After being kidnapped by an abusive former lover, Noah Richards has found it challenging to trust another person. But he is committed to putting that behind him, determined to still live his life to the fullest extent possible. Marcus Stewart was left behind by the man he thought was the love of his life, leaving him heartbroken and uncertain if he ever wants to give someone that part of him again. But when Noah and Marcus meet, the connection is difficult to deny. And so they both need to find a way to look forward if they want to act on that spark and see where it leads. But the past, for both of them, may not be as far behind them as they believe it to be…

“I grew up in the Mid-West where being gay is as bad as being a Democrat.”

I can relate to that! And overall, this is an interesting read. The way the author tells the two histories of these gentlemen makes for an engaging story that builds to some unwelcome surprises as the plot trucks along. I will say that there are some descriptions of violence that may be uncomfortable for people who have a hard time reading that, but it is nothing too graphic and is only in a small part of the story. Worth a read.

Before This is Over by Amanda Hickie

Before This Is Over

Before This is Over by Amanda Hickie

Published by: Little, Brown, and Company on March 28, 2017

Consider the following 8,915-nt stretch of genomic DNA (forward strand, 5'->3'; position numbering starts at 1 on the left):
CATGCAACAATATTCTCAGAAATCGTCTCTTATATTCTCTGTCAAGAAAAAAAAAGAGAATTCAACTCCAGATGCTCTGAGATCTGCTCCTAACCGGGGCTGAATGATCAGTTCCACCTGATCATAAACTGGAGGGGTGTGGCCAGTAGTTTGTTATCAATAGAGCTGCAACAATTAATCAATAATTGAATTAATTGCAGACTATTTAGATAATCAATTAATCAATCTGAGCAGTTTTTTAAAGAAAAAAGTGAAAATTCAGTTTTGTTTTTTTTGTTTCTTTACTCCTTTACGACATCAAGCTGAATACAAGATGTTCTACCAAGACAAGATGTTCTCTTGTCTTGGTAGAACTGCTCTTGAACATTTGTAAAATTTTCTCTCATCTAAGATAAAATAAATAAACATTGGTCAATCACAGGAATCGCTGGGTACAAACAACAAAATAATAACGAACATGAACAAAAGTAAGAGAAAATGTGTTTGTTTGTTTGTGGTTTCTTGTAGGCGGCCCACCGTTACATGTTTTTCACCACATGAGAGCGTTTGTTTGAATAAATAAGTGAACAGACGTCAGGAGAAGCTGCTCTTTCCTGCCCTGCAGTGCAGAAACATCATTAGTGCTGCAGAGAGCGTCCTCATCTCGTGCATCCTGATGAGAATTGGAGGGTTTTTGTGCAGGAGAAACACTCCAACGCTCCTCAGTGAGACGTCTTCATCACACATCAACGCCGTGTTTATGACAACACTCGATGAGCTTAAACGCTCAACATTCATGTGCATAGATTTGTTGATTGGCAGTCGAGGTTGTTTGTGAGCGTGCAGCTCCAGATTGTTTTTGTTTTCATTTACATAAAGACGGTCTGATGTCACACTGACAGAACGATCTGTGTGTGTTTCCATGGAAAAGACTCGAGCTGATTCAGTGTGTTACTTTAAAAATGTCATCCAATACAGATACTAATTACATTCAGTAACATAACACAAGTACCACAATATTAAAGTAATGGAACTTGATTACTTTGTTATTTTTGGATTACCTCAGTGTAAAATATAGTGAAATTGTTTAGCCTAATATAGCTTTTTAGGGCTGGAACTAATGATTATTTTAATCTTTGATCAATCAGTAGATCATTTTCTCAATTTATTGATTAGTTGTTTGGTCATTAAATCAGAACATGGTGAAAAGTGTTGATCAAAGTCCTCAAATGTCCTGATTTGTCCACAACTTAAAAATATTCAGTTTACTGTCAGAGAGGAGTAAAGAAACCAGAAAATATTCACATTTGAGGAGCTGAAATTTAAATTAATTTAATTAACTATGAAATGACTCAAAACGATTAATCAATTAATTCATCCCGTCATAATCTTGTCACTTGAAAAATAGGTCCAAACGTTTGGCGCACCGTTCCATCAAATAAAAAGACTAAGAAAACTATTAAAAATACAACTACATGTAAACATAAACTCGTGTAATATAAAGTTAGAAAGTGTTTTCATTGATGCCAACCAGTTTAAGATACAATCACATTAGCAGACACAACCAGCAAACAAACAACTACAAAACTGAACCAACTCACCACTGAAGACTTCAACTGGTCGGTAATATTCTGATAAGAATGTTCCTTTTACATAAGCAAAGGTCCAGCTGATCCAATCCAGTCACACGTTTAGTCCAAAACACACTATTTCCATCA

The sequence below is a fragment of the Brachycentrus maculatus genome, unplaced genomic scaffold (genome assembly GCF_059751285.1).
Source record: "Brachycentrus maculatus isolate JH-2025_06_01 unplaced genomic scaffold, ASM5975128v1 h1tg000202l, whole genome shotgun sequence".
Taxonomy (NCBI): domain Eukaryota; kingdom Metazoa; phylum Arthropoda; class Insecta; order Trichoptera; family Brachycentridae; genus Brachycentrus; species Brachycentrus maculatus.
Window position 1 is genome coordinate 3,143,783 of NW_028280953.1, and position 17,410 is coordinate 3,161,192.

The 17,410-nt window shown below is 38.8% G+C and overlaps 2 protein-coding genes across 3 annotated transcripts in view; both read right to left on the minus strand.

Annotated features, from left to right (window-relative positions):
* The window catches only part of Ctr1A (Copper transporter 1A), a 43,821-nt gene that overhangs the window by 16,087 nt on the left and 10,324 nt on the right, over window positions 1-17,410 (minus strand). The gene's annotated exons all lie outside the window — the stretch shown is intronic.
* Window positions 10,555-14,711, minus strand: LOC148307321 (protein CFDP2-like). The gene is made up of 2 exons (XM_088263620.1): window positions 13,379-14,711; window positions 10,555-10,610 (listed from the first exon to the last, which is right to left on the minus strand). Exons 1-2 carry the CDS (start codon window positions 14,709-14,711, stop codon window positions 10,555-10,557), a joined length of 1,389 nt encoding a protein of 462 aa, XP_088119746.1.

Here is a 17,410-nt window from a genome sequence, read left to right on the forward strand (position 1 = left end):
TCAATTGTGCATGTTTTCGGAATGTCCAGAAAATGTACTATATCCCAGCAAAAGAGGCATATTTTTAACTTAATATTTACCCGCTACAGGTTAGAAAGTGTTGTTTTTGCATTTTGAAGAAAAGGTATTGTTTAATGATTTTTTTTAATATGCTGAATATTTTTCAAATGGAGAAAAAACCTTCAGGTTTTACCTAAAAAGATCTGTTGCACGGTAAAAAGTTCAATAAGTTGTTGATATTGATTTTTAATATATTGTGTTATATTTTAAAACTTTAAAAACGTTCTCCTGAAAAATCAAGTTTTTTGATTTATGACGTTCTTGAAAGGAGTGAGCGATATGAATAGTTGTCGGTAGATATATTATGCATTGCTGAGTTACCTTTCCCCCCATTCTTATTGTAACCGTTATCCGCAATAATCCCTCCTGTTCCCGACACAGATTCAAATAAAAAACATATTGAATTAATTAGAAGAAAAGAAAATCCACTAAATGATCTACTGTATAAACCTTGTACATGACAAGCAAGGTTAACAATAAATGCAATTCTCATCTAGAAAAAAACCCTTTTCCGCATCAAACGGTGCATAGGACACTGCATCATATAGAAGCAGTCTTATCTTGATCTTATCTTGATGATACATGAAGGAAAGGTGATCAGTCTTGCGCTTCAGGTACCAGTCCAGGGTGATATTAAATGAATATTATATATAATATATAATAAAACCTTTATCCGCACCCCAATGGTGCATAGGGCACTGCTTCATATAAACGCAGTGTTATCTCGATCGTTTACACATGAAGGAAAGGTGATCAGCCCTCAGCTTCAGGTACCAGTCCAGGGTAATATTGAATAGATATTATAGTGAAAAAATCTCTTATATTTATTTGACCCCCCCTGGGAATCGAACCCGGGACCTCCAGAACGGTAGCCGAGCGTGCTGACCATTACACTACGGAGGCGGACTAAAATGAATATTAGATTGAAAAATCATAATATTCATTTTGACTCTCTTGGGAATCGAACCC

Rating: 3 stars (★★★☆☆)

The epidemic seemed to come out of nowhere, but Hannah knows that it does not take long for something like this to spread. And she is determined to do everything she can to protect her family from contracting the highly communicable and deadly illness. But staying alive in the face of disaster is not easy. And it can be further complicated when one cannot leave the house or be sure who to trust. And with symptoms taking up to two days to show themselves, Hannah also cannot be sure that she or any of her family have managed to avoid exposure. But where there is a will to survive, there’s always a way. Right?

If you’ve ever played the online game “Pandemic,” you know how this story starts. A disease starts in one small corner of the world, but with world travel being such a thing it quickly finds its way to other cities, other countries, and other continents. Before long, places start closing themselves off to outsiders, not wanting to let anyone in who could have been exposed. This also closes people in, though, and makes the struggle for resources almost as important as the quest to stay disease free. And thus is the world in which Hannah finds herself. It’s an interesting read that made me think how I might react myself in such a situation. It’s not something we ever expect to happen, but the reality is that it could probably happen just as quickly as it is described here. And would we be prepared?

[This review is based on an advance reader copy provided by the publisher.]